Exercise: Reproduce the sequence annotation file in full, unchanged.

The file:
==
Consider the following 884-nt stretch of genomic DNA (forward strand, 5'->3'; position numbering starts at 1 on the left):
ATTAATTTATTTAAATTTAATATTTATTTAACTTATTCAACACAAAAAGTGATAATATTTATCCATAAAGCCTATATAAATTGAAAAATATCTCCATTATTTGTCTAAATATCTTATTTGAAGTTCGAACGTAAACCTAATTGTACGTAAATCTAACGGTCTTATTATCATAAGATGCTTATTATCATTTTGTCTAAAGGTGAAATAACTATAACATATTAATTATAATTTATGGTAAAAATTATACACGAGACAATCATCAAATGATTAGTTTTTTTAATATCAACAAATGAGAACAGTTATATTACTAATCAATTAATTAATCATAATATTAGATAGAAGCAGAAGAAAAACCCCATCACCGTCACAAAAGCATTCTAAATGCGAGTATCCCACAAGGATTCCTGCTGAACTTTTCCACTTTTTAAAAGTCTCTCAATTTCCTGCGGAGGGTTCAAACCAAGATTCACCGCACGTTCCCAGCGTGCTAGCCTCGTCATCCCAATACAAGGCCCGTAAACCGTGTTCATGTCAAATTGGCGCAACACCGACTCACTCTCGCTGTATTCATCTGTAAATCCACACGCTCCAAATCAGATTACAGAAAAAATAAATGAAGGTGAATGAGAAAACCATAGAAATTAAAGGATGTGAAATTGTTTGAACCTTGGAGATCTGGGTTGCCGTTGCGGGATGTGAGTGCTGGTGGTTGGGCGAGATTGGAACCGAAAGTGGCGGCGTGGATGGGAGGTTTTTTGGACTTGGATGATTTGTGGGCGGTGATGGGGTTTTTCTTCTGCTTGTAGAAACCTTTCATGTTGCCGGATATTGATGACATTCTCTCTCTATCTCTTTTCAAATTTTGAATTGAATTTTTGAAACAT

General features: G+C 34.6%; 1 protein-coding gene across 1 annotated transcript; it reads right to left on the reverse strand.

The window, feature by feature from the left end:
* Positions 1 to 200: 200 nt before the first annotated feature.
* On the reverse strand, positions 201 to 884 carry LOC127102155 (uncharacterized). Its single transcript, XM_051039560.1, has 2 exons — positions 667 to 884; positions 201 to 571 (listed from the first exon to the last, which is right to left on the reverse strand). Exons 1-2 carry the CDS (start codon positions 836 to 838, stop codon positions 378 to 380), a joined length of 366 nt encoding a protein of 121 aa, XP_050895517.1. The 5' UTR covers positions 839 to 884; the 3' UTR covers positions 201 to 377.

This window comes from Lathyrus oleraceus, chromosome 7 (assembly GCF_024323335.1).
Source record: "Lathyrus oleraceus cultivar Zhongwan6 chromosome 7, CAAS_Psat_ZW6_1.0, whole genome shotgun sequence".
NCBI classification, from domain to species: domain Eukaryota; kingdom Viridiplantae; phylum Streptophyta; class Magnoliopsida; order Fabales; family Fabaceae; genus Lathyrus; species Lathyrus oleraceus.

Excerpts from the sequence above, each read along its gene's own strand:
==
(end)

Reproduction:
Consider the following 884-nt stretch of genomic DNA (forward strand, 5'->3'; position numbering starts at 1 on the left):
ATTAATTTATTTAAATTTAATATTTATTTAACTTATTCAACACAAAAAGTGATAATATTTATCCATAAAGCCTATATAAATTGAAAAATATCTCCATTATTTGTCTAAATATCTTATTTGAAGTTCGAACGTAAACCTAATTGTACGTAAATCTAACGGTCTTATTATCATAAGATGCTTATTATCATTTTGTCTAAAGGTGAAATAACTATAACATATTAATTATAATTTATGGTAAAAATTATACACGAGACAATCATCAAATGATTAGTTTTTTTAATATCAACAAATGAGAACAGTTATATTACTAATCAATTAATTAATCATAATATTAGATAGAAGCAGAAGAAAAACCCCATCACCGTCACAAAAGCATTCTAAATGCGAGTATCCCACAAGGATTCCTGCTGAACTTTTCCACTTTTTAAAAGTCTCTCAATTTCCTGCGGAGGGTTCAAACCAAGATTCACCGCACGTTCCCAGCGTGCTAGCCTCGTCATCCCAATACAAGGCCCGTAAACCGTGTTCATGTCAAATTGGCGCAACACCGACTCACTCTCGCTGTATTCATCTGTAAATCCACACGCTCCAAATCAGATTACAGAAAAAATAAATGAAGGTGAATGAGAAAACCATAGAAATTAAAGGATGTGAAATTGTTTGAACCTTGGAGATCTGGGTTGCCGTTGCGGGATGTGAGTGCTGGTGGTTGGGCGAGATTGGAACCGAAAGTGGCGGCGTGGATGGGAGGTTTTTTGGACTTGGATGATTTGTGGGCGGTGATGGGGTTTTTCTTCTGCTTGTAGAAACCTTTCATGTTGCCGGATATTGATGACATTCTCTCTCTATCTCTTTTCAAATTTTGAATTGAATTTTTGAAACAT

General features: G+C 34.6%; 1 protein-coding gene across 1 annotated transcript; it reads right to left on the reverse strand.

The window, feature by feature from the left end:
* Positions 1 to 200: 200 nt before the first annotated feature.
* On the reverse strand, positions 201 to 884 carry LOC127102155 (uncharacterized). Its single transcript, XM_051039560.1, has 2 exons — positions 667 to 884; positions 201 to 571 (listed from the first exon to the last, which is right to left on the reverse strand). Exons 1-2 carry the CDS (start codon positions 836 to 838, stop codon positions 378 to 380), a joined length of 366 nt encoding a protein of 121 aa, XP_050895517.1. The 5' UTR covers positions 839 to 884; the 3' UTR covers positions 201 to 377.

This window comes from Lathyrus oleraceus, chromosome 7 (assembly GCF_024323335.1).
Source record: "Lathyrus oleraceus cultivar Zhongwan6 chromosome 7, CAAS_Psat_ZW6_1.0, whole genome shotgun sequence".
NCBI classification, from domain to species: domain Eukaryota; kingdom Viridiplantae; phylum Streptophyta; class Magnoliopsida; order Fabales; family Fabaceae; genus Lathyrus; species Lathyrus oleraceus.

Excerpts from the sequence above, each read along its gene's own strand: